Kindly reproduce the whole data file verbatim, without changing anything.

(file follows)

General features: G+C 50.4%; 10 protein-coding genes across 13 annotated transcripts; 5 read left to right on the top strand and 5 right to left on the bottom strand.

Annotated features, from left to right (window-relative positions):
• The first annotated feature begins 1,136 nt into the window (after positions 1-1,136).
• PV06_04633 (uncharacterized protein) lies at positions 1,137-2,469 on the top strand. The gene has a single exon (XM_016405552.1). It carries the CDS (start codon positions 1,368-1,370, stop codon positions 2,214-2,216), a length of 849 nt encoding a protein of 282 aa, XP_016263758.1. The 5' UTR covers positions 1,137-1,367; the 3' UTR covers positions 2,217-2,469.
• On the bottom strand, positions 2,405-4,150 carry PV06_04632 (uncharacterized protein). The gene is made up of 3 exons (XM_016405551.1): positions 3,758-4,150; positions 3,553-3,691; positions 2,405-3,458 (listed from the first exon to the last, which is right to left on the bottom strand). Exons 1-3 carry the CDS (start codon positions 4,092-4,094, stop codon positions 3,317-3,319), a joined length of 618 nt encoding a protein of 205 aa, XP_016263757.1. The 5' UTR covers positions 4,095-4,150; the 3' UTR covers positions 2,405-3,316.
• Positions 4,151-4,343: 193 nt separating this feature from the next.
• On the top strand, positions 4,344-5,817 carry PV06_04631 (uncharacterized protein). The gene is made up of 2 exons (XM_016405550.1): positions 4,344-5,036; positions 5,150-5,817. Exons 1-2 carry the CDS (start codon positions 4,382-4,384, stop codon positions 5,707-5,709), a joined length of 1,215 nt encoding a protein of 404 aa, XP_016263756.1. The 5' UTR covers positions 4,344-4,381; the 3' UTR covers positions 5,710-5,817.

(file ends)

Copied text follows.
General features: G+C 50.4%; 10 protein-coding genes across 13 annotated transcripts; 5 read left to right on the top strand and 5 right to left on the bottom strand.

Annotated features, from left to right (window-relative positions):
• The first annotated feature begins 1,136 nt into the window (after positions 1-1,136).
• PV06_04633 (uncharacterized protein) lies at positions 1,137-2,469 on the top strand. The gene has a single exon (XM_016405552.1). It carries the CDS (start codon positions 1,368-1,370, stop codon positions 2,214-2,216), a length of 849 nt encoding a protein of 282 aa, XP_016263758.1. The 5' UTR covers positions 1,137-1,367; the 3' UTR covers positions 2,217-2,469.
• On the bottom strand, positions 2,405-4,150 carry PV06_04632 (uncharacterized protein). The gene is made up of 3 exons (XM_016405551.1): positions 3,758-4,150; positions 3,553-3,691; positions 2,405-3,458 (listed from the first exon to the last, which is right to left on the bottom strand). Exons 1-3 carry the CDS (start codon positions 4,092-4,094, stop codon positions 3,317-3,319), a joined length of 618 nt encoding a protein of 205 aa, XP_016263757.1. The 5' UTR covers positions 4,095-4,150; the 3' UTR covers positions 2,405-3,316.
• Positions 4,151-4,343: 193 nt separating this feature from the next.
• On the top strand, positions 4,344-5,817 carry PV06_04631 (uncharacterized protein). The gene is made up of 2 exons (XM_016405550.1): positions 4,344-5,036; positions 5,150-5,817. Exons 1-2 carry the CDS (start codon positions 4,382-4,384, stop codon positions 5,707-5,709), a joined length of 1,215 nt encoding a protein of 404 aa, XP_016263756.1. The 5' UTR covers positions 4,344-4,381; the 3' UTR covers positions 5,710-5,817.